On Computing: The Fourth Great Scientific Domain
Paul S. Rosenbloom
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Computing is not simply about hardware or software, or calculation or applications. Computing, writes Paul Rosenbloom, is an exciting and diverse, yet remarkably coherent, scientific enterprise that is highly multidisciplinary yet maintains a unique core of its own. In On Computing, Rosenbloom proposes that computing is a great scientific domain on a par with the physical, life, and social sciences.
Rosenbloom introduces a relational approach for understanding computing, conceptualizing it in terms of forms of interaction and implementation, to reveal the hidden structures and connections among its disciplines. He argues for the continuing vitality of computing, surveying the leading edge in computing's combination with other domains, from biocomputing and brain-computer interfaces to crowdsourcing and virtual humans to robots and the intermingling of the real and the virtual. He explores forms of higher order coherence, or macrostructures, over complex computing topics and organizations. Finally, he examines the very notion of a great scientific domain in philosophical terms, honing his argument that computing should be considered the fourth great scientific domain.
With On Computing, Rosenbloom, a key architect of the founding of University of Southern California's Institute for Creative Technologies and former Deputy Director of USC's Information Sciences Institute, offers a broader perspective on what computing is and what it can become.
computing—and core versus peripheral computing—bringing computational science and the plethora of informatics disciplines fully into the fold. Last, but not least, it sets us up for a discussion of the importance and vitality of the science of computing. Computing is not merely the handmaiden of the other sciences, nor is it just a pragmatic art or a form of engineering; it is a great scientific domain in its own right. 2 The Relational Approach The relational approach to understanding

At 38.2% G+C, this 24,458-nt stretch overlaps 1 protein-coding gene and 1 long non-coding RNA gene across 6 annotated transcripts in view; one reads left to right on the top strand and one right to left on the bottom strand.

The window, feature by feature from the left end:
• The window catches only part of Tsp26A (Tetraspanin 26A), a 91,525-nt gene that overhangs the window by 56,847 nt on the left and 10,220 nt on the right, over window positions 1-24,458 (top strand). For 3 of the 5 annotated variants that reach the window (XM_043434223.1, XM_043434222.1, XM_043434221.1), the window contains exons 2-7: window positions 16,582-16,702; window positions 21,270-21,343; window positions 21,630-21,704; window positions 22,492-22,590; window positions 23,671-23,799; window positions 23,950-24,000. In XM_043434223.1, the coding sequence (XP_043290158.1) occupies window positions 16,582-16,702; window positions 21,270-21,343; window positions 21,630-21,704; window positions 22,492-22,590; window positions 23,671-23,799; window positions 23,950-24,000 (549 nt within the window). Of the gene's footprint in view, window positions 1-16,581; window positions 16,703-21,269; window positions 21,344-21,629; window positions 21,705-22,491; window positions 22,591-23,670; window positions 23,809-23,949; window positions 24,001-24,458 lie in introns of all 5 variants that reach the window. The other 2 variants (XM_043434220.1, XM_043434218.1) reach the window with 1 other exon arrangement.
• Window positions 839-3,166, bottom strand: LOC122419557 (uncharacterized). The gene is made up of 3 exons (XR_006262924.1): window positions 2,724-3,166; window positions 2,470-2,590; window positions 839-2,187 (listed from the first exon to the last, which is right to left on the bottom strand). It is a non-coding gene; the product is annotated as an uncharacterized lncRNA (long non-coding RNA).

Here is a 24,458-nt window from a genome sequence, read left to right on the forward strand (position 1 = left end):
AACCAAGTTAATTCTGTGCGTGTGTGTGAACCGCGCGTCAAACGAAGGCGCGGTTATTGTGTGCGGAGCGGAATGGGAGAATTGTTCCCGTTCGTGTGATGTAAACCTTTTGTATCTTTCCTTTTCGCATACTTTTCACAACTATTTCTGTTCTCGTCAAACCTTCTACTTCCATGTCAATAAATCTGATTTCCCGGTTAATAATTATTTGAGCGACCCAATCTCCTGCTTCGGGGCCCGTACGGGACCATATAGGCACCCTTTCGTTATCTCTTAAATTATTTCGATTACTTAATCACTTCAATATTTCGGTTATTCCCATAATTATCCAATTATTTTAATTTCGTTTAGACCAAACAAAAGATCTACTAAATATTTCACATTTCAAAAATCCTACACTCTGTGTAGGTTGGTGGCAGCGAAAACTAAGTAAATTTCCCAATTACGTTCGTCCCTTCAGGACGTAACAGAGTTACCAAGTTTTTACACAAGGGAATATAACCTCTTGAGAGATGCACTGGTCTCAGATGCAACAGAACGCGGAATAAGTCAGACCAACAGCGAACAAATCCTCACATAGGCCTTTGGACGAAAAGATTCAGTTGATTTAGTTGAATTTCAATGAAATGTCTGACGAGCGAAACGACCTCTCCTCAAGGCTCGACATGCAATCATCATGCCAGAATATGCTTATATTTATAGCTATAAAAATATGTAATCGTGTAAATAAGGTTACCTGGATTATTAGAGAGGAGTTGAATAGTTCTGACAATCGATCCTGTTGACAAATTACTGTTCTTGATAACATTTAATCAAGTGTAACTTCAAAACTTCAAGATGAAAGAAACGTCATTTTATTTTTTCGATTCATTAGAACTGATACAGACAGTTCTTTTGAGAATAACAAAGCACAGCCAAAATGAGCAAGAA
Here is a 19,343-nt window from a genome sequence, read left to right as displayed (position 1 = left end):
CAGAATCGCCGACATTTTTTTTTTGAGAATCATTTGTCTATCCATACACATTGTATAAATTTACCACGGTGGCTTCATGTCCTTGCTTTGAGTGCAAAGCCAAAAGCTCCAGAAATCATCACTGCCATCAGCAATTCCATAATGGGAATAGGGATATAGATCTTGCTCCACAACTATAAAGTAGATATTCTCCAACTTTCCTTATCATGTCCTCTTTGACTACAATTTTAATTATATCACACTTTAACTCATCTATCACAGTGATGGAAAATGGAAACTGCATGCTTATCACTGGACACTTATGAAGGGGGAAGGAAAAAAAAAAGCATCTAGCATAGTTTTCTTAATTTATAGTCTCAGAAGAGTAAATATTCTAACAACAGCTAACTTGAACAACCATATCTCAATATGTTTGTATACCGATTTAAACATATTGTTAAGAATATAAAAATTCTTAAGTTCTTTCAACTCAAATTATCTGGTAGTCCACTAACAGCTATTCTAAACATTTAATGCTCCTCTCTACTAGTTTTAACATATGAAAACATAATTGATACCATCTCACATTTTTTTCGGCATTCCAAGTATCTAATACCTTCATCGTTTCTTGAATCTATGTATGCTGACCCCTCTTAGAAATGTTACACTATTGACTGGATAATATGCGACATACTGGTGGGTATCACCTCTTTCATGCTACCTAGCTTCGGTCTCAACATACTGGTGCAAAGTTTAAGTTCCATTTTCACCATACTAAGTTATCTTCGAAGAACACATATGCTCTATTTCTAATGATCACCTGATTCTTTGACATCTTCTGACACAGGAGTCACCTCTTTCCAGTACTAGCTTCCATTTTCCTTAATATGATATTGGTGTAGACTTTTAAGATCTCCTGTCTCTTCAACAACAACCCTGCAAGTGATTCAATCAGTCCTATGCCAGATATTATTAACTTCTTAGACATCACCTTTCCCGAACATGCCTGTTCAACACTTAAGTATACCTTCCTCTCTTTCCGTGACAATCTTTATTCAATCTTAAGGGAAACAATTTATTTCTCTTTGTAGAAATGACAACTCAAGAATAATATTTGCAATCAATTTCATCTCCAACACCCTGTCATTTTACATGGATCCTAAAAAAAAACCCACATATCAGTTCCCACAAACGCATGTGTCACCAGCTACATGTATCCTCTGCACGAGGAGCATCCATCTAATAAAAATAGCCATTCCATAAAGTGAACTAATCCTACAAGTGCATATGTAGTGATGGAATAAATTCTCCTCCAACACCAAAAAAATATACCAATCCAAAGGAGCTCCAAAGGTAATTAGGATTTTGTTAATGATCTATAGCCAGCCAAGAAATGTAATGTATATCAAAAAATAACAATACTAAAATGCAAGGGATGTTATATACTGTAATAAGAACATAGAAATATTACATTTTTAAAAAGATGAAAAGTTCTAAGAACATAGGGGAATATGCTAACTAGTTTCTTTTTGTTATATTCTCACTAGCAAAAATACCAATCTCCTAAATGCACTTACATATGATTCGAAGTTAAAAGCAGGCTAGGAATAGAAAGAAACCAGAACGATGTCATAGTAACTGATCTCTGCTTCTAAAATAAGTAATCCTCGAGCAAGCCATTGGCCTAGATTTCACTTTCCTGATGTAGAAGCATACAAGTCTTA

quantum computing to crack the cryptographic codes built on integer factorization that protect much of our critical data. Quantum computing is discussed further in chapter 3. Artificial intelligence (AI), according to the Association for the Advancement of Artificial Intelligence, is “The scientific understanding of the mechanisms underlying thought and intelligent behavior and their embodiment in machines.”14 It is a classical combination of the computing and social domains (C+S), as well as of
studied in dynamics. A recliner brings in some amount of motion, although it requires either more physical implementation (a motor, etc.) or the addition of a human (S/L) to the system to make it actually move. A human–chair system can be viewed as an interaction between a human and a chair, involving the body as well as the mind: S/L↔P/(P↔P/L). Cars are also familiar examples of the implementation of physical entities but are considerably more complex than chairs, comprising an intricate
What is required is software that can monitor software (C←C) to detect and diagnose existing and potential issues in it and alter the monitored software (C→C) as necessary to fix the problems, yielding in toto a form of pure dyadic interaction: C↔C. If the monitoring software is the same as the software being monitored, we have reflective software that monitors and repairs itself. Otherwise, we have two distinct programs and the additional issue of how to monitor the monitoring software. This
computational awareness will provide extraordinary power, pervasively affecting our lives and the future of everything on our planet. Mostly, such a capability is ethically neutral in and of itself, but it raises major questions about how it will be used and to what extent it will lead to a utopian versus a dystopian future. On the positive side, such capabilities should enable us to detect automatically, and even to anticipate, when things are going wrong, so as to be able to intervene before